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Effects of interactive video game cycling on overweight and obese adolescent health.
MedLine Citation:
PMID:  21164552     Owner:  NLM     Status:  In-Data-Review    
Abstract/OtherAbstract:
The purpose of this study was to examine the efficacy of interactive video game stationary cycling (GameBike) in comparison with stationary cycling to music on adherence, energy expenditure measures, submaximal aerobic fitness, body composition, and cardiovascular disease risk markers in overweight and obese adolescents, using a randomized controlled trial design. Thirty overweight (with at least 1 metabolic complication) or obese adolescents aged 12-17 years were stratified by gender and randomized to video game or music condition, with 4 participants (2 per group) failing to complete the twice weekly 60 min sessions of the 10-week trial. The music group had a higher rate of attendance compared with the video game group (92% vs. 86%, p < 0.05). Time spent in minutes per session at vigorous intensity (80%-100% of predicted peak heart rate) (24.9 ± 20 min vs. 13.7 ± 12.8 min, p < 0.05) and average distance (km) pedaled per session (12.5 ± 2.8 km vs. 10.2 ± 2.2 km, p < 0.05) also favoured the music group. However, both interventions produced significant improvements in submaximal indicators of aerobic fitness as measured by a graded cycle ergometer protocol. Also, when collapsed, the exercise modalities reduced body fat percentage and total cholesterol. The present study indicates that cycling to music was just as effective as stationary cycling while playing video games at improving fitness, body composition, and cholesterol profiles in overweight and obese teens, and resulted in increased attendance, vigorous intensity of physical activity, and distance pedaled. Therefore, our data support the superiority of cycling to music and indicate investing in the more expensive GameBike may not be worth the cost.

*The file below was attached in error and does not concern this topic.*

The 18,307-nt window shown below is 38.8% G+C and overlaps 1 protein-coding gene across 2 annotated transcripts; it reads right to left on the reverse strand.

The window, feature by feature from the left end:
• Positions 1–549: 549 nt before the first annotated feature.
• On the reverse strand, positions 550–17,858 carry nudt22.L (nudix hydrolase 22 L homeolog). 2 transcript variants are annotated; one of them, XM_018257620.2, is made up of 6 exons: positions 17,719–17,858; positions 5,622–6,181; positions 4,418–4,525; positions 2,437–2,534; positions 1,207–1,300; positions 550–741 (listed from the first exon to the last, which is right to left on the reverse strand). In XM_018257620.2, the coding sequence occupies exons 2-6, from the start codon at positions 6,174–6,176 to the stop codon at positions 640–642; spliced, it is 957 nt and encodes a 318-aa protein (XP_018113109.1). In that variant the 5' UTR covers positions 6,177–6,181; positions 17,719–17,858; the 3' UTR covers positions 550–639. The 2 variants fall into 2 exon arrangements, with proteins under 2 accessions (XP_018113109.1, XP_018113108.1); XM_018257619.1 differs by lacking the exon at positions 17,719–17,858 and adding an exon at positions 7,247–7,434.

Authors:
Kristi B Adamo; Jane A Rutherford; Gary S Goldfield
Publication Detail:
Type:  Journal Article    
Journal Detail:
Title:  Applied physiology, nutrition, and metabolism = Physiologie appliquée, nutrition et métabolisme     Volume:  35     ISSN:  1715-5312     ISO Abbreviation:  Appl Physiol Nutr Metab     Publication Date:  2010 Dec 
Date Detail:
Created Date:  2010-12-17     Completed Date:  -     Revised Date:  -    
Medline Journal Info:
Nlm Unique ID:  101264333     Medline TA:  Appl Physiol Nutr Metab     Country:  Canada    
Other Details:
Languages:  eng     Pagination:  805-15     Citation Subset:  IM    
Affiliation:
Healthy Active Living and Obesity Research, Children's Hospital of Eastern Ontario Research Institute, 401 Smyth Rd., Ottawa, ON K1H 8 L1, Canada.
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From MEDLINE®/PubMed®, a database of the U.S. National Library of Medicine


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